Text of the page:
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A Unique Technique for Nanoelectronic Components Durability

A new technique to reduce electro migration in nanoscale electron interconnects ubiquitous in state-of-the-art integrated circuits has been invented by the researchers of South Flordia’s University.

dmaterialThis was achieved by coating the copper metal interconnect with hexagonal boron nitride (hBN). It is an atomically thin, insulating two-dimensional (2-D) material that shares a structure similar to “amazing material” graphene.

Electromigration is the movement of atoms based on the flow of current through a material. If the current density is high enough, the heat dissipated within the material will repeatedly break atoms from the structure and move them.

This will create both ‘vacancies’ and ‘deposits’. The vacancies can grow and eventually break circuit connections resulting in open-circuits, while the deposits can grow and eventually close circuit connections resulting in short-circuit.

The existing solution to avoid electromigration is to ensure that wires with potential large current densities have proper widths to hold them. Due to chemical-mechanical polishing (CMP) effects which reduces the thickness of wires, a thinner wire may be able to hold a larger current density than a wider one. So there could be more than one ranges of EM compliant widths for a wire that has a large current density. Current density tables are typically used to calculate EM compliant widths.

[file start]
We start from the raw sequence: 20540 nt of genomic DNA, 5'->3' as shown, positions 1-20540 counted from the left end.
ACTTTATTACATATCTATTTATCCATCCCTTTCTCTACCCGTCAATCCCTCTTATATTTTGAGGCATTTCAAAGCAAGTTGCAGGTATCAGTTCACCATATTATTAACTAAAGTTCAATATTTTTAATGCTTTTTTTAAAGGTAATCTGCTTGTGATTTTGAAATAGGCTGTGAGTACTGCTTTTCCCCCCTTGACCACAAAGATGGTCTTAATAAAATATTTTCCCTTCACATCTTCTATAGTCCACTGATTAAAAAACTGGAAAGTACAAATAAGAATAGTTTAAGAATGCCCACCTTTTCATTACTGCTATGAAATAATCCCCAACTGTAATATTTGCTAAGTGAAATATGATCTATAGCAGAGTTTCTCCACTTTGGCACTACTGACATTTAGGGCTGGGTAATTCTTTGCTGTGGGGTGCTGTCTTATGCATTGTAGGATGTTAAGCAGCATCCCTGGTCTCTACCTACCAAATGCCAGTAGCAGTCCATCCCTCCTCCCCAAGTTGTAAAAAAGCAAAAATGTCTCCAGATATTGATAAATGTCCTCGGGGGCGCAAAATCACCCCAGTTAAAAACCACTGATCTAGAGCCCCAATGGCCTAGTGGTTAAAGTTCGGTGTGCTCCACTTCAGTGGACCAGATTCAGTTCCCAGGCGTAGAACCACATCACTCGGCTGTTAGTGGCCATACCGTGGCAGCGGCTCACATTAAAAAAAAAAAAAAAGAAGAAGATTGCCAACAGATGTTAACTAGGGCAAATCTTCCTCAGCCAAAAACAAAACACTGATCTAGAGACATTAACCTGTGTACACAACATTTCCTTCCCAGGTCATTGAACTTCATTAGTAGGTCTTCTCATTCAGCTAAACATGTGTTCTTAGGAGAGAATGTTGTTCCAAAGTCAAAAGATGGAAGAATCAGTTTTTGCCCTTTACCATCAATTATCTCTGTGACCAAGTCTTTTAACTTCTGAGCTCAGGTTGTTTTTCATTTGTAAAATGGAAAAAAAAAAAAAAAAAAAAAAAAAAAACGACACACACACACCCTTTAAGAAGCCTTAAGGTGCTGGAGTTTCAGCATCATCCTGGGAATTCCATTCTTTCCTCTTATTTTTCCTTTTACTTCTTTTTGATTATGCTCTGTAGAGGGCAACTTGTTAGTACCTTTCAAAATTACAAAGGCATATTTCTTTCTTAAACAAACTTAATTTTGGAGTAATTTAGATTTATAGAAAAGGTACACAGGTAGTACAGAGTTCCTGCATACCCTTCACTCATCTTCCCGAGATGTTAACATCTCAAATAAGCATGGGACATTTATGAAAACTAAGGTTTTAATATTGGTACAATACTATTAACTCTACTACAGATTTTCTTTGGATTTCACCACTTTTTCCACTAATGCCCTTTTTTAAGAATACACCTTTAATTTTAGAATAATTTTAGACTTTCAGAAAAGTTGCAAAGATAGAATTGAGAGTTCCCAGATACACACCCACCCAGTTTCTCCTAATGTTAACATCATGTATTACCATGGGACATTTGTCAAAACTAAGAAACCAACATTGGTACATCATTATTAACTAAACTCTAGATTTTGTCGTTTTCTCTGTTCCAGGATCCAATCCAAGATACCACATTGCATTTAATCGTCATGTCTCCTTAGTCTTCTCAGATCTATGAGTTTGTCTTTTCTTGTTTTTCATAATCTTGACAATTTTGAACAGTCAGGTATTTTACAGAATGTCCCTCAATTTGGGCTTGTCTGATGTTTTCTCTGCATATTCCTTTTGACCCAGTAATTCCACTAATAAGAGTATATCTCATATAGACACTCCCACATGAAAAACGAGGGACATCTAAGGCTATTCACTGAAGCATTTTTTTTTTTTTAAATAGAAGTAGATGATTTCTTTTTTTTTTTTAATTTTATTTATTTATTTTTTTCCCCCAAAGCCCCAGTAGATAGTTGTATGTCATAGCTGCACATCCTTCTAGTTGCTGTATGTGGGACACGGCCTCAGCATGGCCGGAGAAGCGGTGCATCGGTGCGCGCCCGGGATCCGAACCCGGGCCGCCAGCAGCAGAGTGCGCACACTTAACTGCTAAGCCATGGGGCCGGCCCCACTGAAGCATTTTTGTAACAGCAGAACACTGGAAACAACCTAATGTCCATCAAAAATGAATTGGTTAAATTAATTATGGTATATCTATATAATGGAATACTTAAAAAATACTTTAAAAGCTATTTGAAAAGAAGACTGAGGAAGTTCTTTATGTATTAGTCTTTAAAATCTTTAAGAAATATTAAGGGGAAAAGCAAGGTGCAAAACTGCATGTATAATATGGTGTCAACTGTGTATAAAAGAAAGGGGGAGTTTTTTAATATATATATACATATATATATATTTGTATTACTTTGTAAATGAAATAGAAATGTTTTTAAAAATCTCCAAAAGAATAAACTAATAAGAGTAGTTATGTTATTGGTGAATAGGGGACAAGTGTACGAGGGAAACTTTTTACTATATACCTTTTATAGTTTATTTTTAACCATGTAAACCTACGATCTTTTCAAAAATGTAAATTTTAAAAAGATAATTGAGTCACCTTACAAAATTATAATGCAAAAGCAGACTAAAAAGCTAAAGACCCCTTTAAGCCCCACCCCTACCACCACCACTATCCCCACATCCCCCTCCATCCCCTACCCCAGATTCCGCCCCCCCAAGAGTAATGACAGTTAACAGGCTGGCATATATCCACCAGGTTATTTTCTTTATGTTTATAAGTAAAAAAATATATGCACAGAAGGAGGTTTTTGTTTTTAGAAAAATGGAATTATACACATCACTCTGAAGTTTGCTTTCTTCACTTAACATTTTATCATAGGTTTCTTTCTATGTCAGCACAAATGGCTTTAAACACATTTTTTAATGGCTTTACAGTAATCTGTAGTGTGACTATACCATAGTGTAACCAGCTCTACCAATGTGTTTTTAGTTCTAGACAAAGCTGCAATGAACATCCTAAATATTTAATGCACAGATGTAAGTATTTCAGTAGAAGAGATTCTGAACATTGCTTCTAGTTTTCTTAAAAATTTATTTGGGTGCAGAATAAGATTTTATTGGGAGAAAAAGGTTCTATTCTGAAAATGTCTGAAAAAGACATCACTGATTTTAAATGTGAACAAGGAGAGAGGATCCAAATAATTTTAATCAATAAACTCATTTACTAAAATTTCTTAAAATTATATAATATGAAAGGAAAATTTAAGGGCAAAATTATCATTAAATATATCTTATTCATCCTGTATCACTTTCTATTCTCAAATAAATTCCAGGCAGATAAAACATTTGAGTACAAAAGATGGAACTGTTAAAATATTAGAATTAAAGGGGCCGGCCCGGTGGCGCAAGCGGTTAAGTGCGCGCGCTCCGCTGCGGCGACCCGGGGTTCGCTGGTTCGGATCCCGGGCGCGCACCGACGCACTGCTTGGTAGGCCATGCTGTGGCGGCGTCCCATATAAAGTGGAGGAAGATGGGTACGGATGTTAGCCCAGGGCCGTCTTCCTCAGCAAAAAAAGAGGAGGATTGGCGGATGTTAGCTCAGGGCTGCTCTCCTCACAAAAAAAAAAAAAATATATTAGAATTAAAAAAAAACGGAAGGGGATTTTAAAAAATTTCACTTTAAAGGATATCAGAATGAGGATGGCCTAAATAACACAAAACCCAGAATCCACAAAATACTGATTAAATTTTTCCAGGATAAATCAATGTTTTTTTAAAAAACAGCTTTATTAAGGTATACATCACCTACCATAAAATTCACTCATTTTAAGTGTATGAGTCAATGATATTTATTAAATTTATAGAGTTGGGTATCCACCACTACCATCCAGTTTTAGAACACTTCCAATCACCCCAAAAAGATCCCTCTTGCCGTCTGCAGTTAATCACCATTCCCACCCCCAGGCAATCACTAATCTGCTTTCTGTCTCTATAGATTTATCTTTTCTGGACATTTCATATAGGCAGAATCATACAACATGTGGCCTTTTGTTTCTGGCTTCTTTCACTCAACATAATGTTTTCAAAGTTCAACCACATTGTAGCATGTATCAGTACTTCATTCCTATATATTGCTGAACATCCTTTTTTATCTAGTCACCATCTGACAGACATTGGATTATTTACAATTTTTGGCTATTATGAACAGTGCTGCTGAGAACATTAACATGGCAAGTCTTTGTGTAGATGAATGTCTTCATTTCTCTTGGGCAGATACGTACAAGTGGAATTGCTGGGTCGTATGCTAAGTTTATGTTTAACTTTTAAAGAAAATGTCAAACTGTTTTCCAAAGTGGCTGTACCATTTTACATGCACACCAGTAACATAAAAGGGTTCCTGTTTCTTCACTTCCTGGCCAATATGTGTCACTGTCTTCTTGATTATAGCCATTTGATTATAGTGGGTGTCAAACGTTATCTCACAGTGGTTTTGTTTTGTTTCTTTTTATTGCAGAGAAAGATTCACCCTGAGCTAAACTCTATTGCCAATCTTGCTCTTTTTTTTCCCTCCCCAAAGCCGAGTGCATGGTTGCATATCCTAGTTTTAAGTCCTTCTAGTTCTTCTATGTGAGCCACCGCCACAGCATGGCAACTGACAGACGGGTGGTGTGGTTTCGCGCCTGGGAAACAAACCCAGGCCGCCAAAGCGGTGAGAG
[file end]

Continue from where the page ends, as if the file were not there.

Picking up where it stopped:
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Nitisha Dubey

I am a Journalist with a post graduate degree in Journalism & Mass Communication. I love reading non-fiction books, exploring different destinations and varieties of cuisines. Biographies and historical movies are few favourites.

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